Two weeks of Rohail Hyatt being back in the freshest season of Coke Studio Pakistan, and there’s already so many reasons to get back and be hooked.
- Rohail is back producing it
- Zeb is back
- Atif Aslam looks and sounds like he’s grown up
- The season features Fareed Ayaz, Rahat Fateh Ali Khan, Sanam Marvi
- It’s already sounding like it’s full of the old, peaceful vibe of the old CS Pak days
- It’s raining
- Did I mention Rohail Hyatt is back?
I’d lost interest in the show once he exited his position as producer because he brought in a certain perfect aesthetic that no producer ever after managed to even come close to matching up to. And there have been oh-sooo-many producers and directors after him, not a single one could level up. In all the many seasons after his moving on, there have been so many misses more than hits that I’d gotten used to cherry picking the good tracks I could weed out of the trash and consoling myself about having to make do, when what I wanted was a whole seasons worth of music to fill to my hearts content.
Eventually, I skipped the last three seasons because the experimentation just got too much for me. To poppy, too noisy, too loud, too out there, just not tight, just not together, just not melodious even after a point. There’s a space for experimentation and fusion, but it can’t come at the cost of pure melody and aesthetic. It can’t replace music with noise, and unfortunately the last two seasons have been just that for me — noise.
Until this year suddenly my attention was piqued all over again because I heart Rohail Hyatt was back. I’ve been hooked, good and proper, since the premier three weeks ago. Atif Aslam has had a growth spurt, he’s singing well, he’s making sense. The general set isn’t OTT. The overall music production quality is sane and soulful again. The collaborations have been coming out of musicality first, and everything else next. There is a general sense of respect for the music, primarily, that is so palpable in every track so far. And I’ve only had a meh reaction to one out of seven tracks so far. That’s a bloody good conversion rate compared to the last few seasons.
I’ve been properly addicted, tuning into the BTS previews that release on Wednesday, and getting hyped like crazy in the run up to Fridays, when the episodes release. On Friday, there’s a dramatic countdown that happens on the video as it premiers live across the globe. And it has been such a rush to witness the release of these tracks along with other fellow junkies all shouting Rohail for president! and other versions of this in the comments as the song is slowly being released. S and I have been tripping cross continents, hyping each other and getting psyched in anticipation, on cue every single week.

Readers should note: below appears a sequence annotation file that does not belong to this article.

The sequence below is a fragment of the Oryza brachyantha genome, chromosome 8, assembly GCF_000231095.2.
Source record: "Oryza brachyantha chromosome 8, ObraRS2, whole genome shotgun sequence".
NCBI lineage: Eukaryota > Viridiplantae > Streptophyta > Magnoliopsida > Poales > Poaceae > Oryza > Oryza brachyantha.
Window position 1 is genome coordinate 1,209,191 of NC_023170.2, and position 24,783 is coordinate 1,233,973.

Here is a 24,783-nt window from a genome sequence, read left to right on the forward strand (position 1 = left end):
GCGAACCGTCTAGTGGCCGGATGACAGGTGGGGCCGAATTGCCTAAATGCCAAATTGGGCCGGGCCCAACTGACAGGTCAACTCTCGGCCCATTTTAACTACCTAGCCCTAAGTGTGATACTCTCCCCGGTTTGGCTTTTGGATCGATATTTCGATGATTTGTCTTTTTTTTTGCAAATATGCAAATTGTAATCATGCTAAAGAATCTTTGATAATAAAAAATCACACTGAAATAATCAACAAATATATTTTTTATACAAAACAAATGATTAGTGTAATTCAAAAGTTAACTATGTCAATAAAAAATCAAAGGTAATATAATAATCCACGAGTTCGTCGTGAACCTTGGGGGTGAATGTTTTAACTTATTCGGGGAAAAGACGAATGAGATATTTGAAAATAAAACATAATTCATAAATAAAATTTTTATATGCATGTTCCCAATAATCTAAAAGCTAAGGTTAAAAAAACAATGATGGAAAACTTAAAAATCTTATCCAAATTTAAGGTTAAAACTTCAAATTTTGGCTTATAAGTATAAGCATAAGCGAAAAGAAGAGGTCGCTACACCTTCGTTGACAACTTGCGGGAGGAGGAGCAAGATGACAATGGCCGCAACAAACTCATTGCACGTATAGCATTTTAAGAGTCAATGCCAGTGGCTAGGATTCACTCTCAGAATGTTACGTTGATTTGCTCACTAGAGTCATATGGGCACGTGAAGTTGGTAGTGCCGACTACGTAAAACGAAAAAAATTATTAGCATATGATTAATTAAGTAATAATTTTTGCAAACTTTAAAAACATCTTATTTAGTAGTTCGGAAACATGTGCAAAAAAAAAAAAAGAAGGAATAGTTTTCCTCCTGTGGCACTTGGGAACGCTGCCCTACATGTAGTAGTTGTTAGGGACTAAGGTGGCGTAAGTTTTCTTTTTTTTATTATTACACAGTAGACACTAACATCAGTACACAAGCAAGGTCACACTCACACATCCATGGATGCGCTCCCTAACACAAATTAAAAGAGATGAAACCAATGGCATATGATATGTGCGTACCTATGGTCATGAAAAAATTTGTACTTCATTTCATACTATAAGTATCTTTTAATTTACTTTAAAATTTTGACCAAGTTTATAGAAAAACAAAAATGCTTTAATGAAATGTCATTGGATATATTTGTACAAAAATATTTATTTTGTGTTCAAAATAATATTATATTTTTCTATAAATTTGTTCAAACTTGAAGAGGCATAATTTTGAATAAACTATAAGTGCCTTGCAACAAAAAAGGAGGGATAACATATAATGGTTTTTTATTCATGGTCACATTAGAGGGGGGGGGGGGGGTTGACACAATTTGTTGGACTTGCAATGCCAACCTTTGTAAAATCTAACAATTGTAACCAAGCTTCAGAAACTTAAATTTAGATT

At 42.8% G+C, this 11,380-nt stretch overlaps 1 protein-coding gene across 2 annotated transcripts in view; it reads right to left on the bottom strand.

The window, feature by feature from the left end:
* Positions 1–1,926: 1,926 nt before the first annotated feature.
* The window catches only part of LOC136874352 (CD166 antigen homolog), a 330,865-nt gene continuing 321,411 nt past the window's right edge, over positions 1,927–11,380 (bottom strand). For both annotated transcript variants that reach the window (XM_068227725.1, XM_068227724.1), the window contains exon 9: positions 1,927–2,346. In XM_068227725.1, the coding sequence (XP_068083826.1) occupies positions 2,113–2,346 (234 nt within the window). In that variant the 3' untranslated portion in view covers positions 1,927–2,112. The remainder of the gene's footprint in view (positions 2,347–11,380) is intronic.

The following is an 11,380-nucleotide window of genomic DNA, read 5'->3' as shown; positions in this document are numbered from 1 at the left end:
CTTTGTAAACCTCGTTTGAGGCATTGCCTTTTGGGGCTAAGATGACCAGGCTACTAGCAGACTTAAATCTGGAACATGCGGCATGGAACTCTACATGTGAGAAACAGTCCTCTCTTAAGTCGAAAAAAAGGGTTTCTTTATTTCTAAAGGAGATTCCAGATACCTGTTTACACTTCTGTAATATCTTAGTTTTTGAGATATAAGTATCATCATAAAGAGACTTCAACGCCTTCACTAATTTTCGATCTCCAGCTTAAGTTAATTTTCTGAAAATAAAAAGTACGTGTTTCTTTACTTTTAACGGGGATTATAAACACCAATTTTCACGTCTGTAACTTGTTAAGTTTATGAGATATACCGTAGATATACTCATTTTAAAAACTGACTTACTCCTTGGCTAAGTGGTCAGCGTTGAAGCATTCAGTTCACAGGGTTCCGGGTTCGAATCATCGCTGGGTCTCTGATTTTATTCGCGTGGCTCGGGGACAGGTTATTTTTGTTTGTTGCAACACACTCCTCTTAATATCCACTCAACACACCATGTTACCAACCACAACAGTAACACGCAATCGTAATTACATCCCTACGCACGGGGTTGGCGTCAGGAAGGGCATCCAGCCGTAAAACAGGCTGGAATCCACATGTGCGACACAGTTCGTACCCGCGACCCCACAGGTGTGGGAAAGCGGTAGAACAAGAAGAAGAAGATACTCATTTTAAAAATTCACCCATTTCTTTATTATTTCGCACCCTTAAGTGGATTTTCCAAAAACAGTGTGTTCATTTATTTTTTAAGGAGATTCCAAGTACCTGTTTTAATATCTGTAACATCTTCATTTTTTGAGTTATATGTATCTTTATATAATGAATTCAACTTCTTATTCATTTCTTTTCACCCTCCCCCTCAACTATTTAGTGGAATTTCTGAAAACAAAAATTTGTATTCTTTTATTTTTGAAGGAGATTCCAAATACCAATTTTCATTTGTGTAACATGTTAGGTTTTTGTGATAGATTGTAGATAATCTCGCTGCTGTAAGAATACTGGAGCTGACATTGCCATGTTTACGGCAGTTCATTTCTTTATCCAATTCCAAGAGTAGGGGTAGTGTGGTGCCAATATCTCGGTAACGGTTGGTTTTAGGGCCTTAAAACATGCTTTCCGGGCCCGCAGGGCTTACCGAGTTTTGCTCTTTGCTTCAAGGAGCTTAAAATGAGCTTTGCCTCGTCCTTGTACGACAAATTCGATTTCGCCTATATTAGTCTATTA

I already have a season favourite.
The BTS, if it’s possible, is actually as good as the song. This is a song by Kashmiri poet Habba Khatoon who was called the Nightingale of Kashmir. In this she laments her beloved who has gone missing, for not returning to her, and keeping her waiting. It’s a comment on conflict and loss of life and love.
And I cried when I watched it. See for yourself, if you’d like. It’s worth it.
They couldn’t have timed this better even if they tried. And Zeb’s bright, twinkly eyes, the perfection in voice, and her heartfelt attempt to embody the spirit of Habba Khatoon, and her despair in missing a loved one, just did something for me that day.
The day the song released, the comments section was a celebration of love. There were loud comments harking freeKashmir! literally in thousands. Watching that, sensing the hope and optimism in those words really did something for me. Of course, I cried some more.
In the words of Zeb herself, “If we put aside what is right and wrong, the truth remains that in places where there is trouble, our loved ones are sometimes separated from us. This idea of missing someone when you don’t know where they are, it’s so relevant to places that have turmoil and that has been the experience of Kashmiri people now for centuries.” And it really hit me then, for centuries we have only heard stories of conflict, politicised stories that benefit nobody but those in power. Especially now, more than ever before, I’m suddenly curious to know more — what of the culture of the people there? What do they sing? What do they read? What do they eat? What are their celebrations like? What is it like beyond the face of turmoil and anguish that’s presented to us? Especially at a time when Kashmir is in a state of a blackout, I ask myself again and again, who will tell their stories?
It is so easy to get caught up in the right and the wrong, in the political angles. They’ll always exist, of course. And to choose one or the other will always put us in places at opposite ends of the spectrum. But what we’ve lost in all of this is basic humanity, a sense of basic rights, and this is something I’ve been sitting with silently (seeing as how this is not something I can discuss out loud, in person anywhere in my immediate surroundings) ever since the abrogation.
Thankfully, there are some people at work. This video needs to be seen.
[Trigger Warning: Violence and Bloodshed in the video below]
Is it possible to look at the humanity? At Kashmir in the context of conflict and it’s effects on people? Is it possible to put the justifications and political ideologies to the side at all?
I don’t know. And not knowing makes me very, very sad.
I’m grateful for music today. For poetry and the power to express such deep emotions through words in ways that can cross generations, centuries and touch hearts long after they were first penned. I’m grateful for artists like Rohail Hyatt and the entire Coke Studio Pakistan team. I can’t believe I’m going to say it but I’m thankful for Coke, else I don’t think I’d have accessed this goldmine of music ever.
I’m grateful to live in times of peace in my part of the world. For stability. For love and life as I know it.